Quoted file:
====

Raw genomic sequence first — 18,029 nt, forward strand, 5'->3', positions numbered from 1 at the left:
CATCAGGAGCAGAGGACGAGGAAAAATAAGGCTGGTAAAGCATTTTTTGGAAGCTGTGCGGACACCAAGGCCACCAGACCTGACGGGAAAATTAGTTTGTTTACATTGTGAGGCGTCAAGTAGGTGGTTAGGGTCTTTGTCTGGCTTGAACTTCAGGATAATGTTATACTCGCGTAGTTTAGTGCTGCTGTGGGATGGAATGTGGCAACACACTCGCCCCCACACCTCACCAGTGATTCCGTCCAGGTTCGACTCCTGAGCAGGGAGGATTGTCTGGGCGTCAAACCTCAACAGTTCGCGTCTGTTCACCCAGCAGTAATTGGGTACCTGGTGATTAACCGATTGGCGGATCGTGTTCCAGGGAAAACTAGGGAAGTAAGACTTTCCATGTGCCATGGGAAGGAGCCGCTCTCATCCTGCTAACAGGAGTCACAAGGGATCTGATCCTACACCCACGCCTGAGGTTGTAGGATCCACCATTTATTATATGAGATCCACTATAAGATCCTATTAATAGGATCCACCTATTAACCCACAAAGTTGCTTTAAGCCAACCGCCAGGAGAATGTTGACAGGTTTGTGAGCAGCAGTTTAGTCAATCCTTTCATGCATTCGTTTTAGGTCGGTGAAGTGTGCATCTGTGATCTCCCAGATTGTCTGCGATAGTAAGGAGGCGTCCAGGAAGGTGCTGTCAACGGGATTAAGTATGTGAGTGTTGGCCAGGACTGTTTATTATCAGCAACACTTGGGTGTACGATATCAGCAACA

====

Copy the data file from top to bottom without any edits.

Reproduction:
Raw genomic sequence first — 18,029 nt, forward strand, 5'->3', positions numbered from 1 at the left:
CATCAGGAGCAGAGGACGAGGAAAAATAAGGCTGGTAAAGCATTTTTTGGAAGCTGTGCGGACACCAAGGCCACCAGACCTGACGGGAAAATTAGTTTGTTTACATTGTGAGGCGTCAAGTAGGTGGTTAGGGTCTTTGTCTGGCTTGAACTTCAGGATAATGTTATACTCGCGTAGTTTAGTGCTGCTGTGGGATGGAATGTGGCAACACACTCGCCCCCACACCTCACCAGTGATTCCGTCCAGGTTCGACTCCTGAGCAGGGAGGATTGTCTGGGCGTCAAACCTCAACAGTTCGCGTCTGTTCACCCAGCAGTAATTGGGTACCTGGTGATTAACCGATTGGCGGATCGTGTTCCAGGGAAAACTAGGGAAGTAAGACTTTCCATGTGCCATGGGAAGGAGCCGCTCTCATCCTGCTAACAGGAGTCACAAGGGATCTGATCCTACACCCACGCCTGAGGTTGTAGGATCCACCATTTATTATATGAGATCCACTATAAGATCCTATTAATAGGATCCACCTATTAACCCACAAAGTTGCTTTAAGCCAACCGCCAGGAGAATGTTGACAGGTTTGTGAGCAGCAGTTTAGTCAATCCTTTCATGCATTCGTTTTAGGTCGGTGAAGTGTGCATCTGTGATCTCCCAGATTGTCTGCGATAGTAAGGAGGCGTCCAGGAAGGTGCTGTCAACGGGATTAAGTATGTGAGTGTTGGCCAGGACTGTTTATTATCAGCAACACTTGGGTGTACGATATCAGCAACA